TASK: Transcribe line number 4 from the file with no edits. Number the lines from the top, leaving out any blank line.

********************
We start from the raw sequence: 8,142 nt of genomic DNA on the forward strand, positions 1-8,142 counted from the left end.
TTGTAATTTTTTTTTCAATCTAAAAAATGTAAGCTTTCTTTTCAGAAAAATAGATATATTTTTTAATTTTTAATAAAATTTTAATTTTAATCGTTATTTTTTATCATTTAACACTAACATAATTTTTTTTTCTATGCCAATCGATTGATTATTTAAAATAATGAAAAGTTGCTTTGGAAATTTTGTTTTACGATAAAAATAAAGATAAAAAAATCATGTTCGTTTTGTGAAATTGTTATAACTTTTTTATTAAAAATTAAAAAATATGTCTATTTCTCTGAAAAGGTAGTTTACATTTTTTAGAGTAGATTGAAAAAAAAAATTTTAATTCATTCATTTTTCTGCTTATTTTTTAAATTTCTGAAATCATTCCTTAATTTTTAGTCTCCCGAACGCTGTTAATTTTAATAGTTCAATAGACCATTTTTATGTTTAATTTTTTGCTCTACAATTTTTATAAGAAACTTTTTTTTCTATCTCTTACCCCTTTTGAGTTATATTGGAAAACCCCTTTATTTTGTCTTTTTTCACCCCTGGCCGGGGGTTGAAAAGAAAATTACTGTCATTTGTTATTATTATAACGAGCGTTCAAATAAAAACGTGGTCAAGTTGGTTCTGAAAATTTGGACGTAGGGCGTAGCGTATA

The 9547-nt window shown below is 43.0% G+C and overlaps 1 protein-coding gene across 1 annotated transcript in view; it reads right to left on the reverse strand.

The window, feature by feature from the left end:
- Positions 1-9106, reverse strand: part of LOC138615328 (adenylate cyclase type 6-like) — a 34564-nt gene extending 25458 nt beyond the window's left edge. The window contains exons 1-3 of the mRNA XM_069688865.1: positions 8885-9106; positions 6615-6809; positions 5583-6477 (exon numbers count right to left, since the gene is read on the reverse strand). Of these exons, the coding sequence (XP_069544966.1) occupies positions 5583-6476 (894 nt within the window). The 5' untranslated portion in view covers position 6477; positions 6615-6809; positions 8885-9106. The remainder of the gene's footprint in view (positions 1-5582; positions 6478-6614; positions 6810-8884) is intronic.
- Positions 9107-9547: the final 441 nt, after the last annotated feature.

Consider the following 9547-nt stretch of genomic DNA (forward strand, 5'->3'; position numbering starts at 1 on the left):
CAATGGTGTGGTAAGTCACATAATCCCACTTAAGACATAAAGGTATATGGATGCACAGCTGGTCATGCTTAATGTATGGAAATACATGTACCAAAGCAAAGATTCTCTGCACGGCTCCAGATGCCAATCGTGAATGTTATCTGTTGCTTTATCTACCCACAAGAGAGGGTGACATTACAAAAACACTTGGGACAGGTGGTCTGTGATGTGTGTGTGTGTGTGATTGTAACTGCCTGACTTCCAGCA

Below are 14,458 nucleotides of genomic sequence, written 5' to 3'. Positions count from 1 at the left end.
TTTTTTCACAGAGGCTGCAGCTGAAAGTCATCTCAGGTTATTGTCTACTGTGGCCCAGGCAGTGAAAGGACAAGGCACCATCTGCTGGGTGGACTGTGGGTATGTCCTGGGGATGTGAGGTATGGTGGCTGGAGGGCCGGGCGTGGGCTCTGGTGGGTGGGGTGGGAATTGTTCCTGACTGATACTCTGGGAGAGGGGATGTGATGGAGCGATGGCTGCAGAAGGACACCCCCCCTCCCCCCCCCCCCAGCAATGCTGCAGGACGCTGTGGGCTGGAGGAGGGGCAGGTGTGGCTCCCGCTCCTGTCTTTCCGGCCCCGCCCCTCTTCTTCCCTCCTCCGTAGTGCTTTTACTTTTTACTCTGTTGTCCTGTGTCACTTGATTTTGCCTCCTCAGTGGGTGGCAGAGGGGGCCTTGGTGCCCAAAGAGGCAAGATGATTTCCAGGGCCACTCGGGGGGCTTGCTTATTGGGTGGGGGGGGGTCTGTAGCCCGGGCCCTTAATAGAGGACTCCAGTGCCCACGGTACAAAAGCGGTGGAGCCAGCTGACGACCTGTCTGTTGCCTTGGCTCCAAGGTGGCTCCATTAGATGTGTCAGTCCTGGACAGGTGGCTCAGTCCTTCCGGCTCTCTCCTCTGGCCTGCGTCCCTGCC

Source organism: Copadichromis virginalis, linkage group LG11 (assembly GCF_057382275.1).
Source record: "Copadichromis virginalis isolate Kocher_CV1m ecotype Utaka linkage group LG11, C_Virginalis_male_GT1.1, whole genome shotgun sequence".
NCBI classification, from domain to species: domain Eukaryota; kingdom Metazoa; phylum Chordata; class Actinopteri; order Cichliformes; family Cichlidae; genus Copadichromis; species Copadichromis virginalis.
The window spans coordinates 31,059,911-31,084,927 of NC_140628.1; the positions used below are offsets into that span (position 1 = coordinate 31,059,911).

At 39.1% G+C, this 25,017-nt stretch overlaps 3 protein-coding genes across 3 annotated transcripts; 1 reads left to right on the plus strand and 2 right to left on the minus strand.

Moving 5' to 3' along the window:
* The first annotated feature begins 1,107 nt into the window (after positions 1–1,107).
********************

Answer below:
The window, feature by feature from the left end: